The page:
The term "subject" is used in this document to refer to the object that is the focus in the media to be annotated. This usually is an animate object, specifically a cat. An annotation can have multiple subjects interacting in various ways.
Cat
A cat is a special kind of subject of feline origin. While usually this document will assume a house cat is present in the source media, other felines are also acceptable.
Poes
"poes" is used in the notation language to refer to cats. It's based on the Dutch word for "cat" and it allow to more accurately describe a cat only partially within a container (See [Partial Cats]).
Container
The term "container" is used to refer to inanimate objects inside of which one or more subjects can be located. Most commonly this will be a cardboard box but a variety of containers can be used.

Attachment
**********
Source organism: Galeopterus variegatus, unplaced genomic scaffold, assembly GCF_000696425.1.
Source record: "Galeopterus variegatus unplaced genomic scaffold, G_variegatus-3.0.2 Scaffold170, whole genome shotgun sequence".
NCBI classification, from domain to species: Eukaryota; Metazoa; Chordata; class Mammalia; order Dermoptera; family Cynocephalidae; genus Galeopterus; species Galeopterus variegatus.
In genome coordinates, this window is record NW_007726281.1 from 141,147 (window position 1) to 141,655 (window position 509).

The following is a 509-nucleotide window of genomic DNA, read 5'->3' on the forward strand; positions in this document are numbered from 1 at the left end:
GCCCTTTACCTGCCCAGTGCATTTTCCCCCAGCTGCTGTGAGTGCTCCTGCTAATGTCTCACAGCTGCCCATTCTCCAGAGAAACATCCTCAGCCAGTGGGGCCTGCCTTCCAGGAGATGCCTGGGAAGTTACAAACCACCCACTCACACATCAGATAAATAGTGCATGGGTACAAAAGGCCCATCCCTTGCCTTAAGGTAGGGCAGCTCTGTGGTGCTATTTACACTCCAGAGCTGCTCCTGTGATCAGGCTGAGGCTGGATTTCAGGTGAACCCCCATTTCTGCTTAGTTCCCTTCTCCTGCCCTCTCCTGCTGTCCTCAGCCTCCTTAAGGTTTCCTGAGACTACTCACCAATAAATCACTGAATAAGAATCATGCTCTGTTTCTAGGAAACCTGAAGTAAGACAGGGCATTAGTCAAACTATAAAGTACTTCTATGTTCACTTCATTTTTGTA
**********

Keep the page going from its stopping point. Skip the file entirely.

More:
3.2. Grammar The grammar is defined following the ABFN notation [RFC5234]. SEQUENCE = POSITION / POSITION "=>" SEQUENCE POSITION = ADJACENT ADJACENT = OVER / ADJACENT "+" OVER OVER = MULTIPLE / MULTIPLE "/" POSITION MULTIPLE = POESCONT / NUMBER [ "*" ] MULTIPLE / NUMBER "/" MULTIPLE POESCONT = SUBJECT [ NUMBER ] / [ PARTIAL ] CONTAINER [ PARTIAL ] CONTAINER = "[" OPT-POSITION "]" / "(" OPT-POSITION ")" CONTAINER =/ "{" OPT-POSITION "}" / "<" POSITION ">" OPT-POSITION = [ POSITION ] SUBJECT = POES / 1*ALPHA / "@" POES = "poes" / PARTIAL PARTIAL = "p" / "o" / "e" / "s" / "po" / "oe" / "es" ALPHA = %x41-5A / %x61-7A NUMBER = 1*DIGIT DIGIT = "0" / "1" / "2" / "3" / "4" / "5" / "6" / "7" / "8" / "9" 5. Elements 5.1. Cats The standard notation for a cat is the word poes. Other words to describe a cat MAY be used (for example cat). 5.1.1. Partial Cats When referencing cats partly inside a container, the annotation MUST contain the full cat mark, adequately split inside and outside the container. If a cat is only partly visible in the frame of the picture of video, the annotation MAY only reference the visible portion of the cat. The partial cat notations is as follows: The annotation for a partial cat SHOULD use the terms mentioned above that best describe the portion of the cat that is being referenced. 5.1.2. Other Animals Other animals or animate objects SHOULD be represented with a suitable word describing the species of such animal. The cat-specific words described in this document MUST NOT be used for non-feline subjects. 5.1.3. Balls of Yarn Balls of yarn SHOULD be represented with @. 5.2. Containers When a cat or other subject is inside a container, the container notation MUST be used. Such notation is denoted by its subject being between brackets. The type of bracket depends on the shape of the container as follows: Additionally angle brackets MAY be used to group subjects outside a container, such annotations MUST NOT contain partial cats. 5.3. Positioning The Poescont notation only gives information about the general layout of subjects and containers, but it does make a distinction between horizontal and vertical positions. The order of positional operands SHOULD follow the order of how they appear from left to right in the source media. 5.3.1. Horizontal Position The + operator is used to represent subjects (or containers) next to each other. 5.3.2. Vertical Position When a subject is above or on top another, the operator / MUST be used. 5.3.3. Multiple Repeated Objects When multiple objects or configurations are repeated, the shorthand notation MAY be used. For horizontal positioning such notation is denoted by a number, followed by an optional * and then the annotation to be repeated. Similarly, for vertical position, repeated objects are denoted by a number followed by / and the annotation to be repeated. When using such a shorthand, the number of repetitions MUST be a positive integer. 5.4. Changes Over Time In the case of videos or other animations, a proper Poescont annotation SHOULD make use of the state change operator (=>) to mark significant changes in the cat position and major interactions. 5.4.1. Disambiguation Subject tokens MAY be followed by an integer identifier to distinguish specific cats, balls of yarn, or other subjects. An annotation containing such numeric disambiguations MUST contain such disambiguations for all cats and balls of yarn. Since in a static image a specific subject can only appear once, disambiguation identifiers SHOULD be used only on annotations showing state changes. 7. Internationalization Considerations The word poes is in Dutch and is provided to allow transfer of Poescont notations using only the US-ASCII [RFC20] character encoding. Users of other languages MAY extend the alphabet and use their localized words for cat and other animals. Using non-standard words for cats SHOULD NOT be used unless all parties involved in the production and consuption of the Poescont annotation have agreed upon a character encoding and a language prior to the transmission of the annotation. 9. Security Considerations A cat might find themselves in a container smaller than the perceived volume of the cat. While this might seem as a dangerous situation, it's actually a natural occurrence when the cat is in its liquid form. Cats might chew on the cardboard of the box containing them, to mitigate this attack we recommend having multiple boxes to put the cats into. 11. IANA Considerations This document has no IANA actions. 13. References [RFC20] "ASCII format for network interchange", STD 80, RFC 20, DOI 10.17487/RFC0020, October 1969, https://www.rfc-editor.org/info/rfc20. [RFC2119] "Key words for use in RFCs to Indicate Requirement Levels", BCP 14, RFC 2119, DOI 10.17487/RFC2119, March 1997, https://www.rfc-editor.org/info/rfc2119. [RFC8174] "Ambiguity of Uppercase vs Lowercase in RFC 2119 Key Words", BCP 14, RFC 8174, DOI 10.17487/RFC8174, May 2017, https://www.rfc-editor.org/info/rfc8174. [RFC5234] "Augmented BNF for Syntax Specifications: ABNF", STD 68, RFC 5234, DOI 10.17487/RFC5234, January 2008, https://www.rfc-editor.org/info/rfc5234. Appendix A. Examples This appendix provides some examples of the Poescont notation. [poes] Figure 1: Cat in a box [poes] + poes Figure 2: Cat in a box next to a cat not in a box poes / [poes] Figure 3: A cat over a box containing another cat [po]es Figure 4: A cat with their head and fore legs inside a box 3 * poes Figure 5: 3 cats side by side 3 / poes Figure 6: 3 cats on top of each other poes + poes / [poes] Figure 7: A cat standing next to a box which has a cat on top and inside of it <poes + poes> / [poes] Figure 8: Two cats standing on a box with another cat inside of it poes1 + [poes2] => poes2 + [poes1] Figure 9: A cat inside a box and a cat outside swap places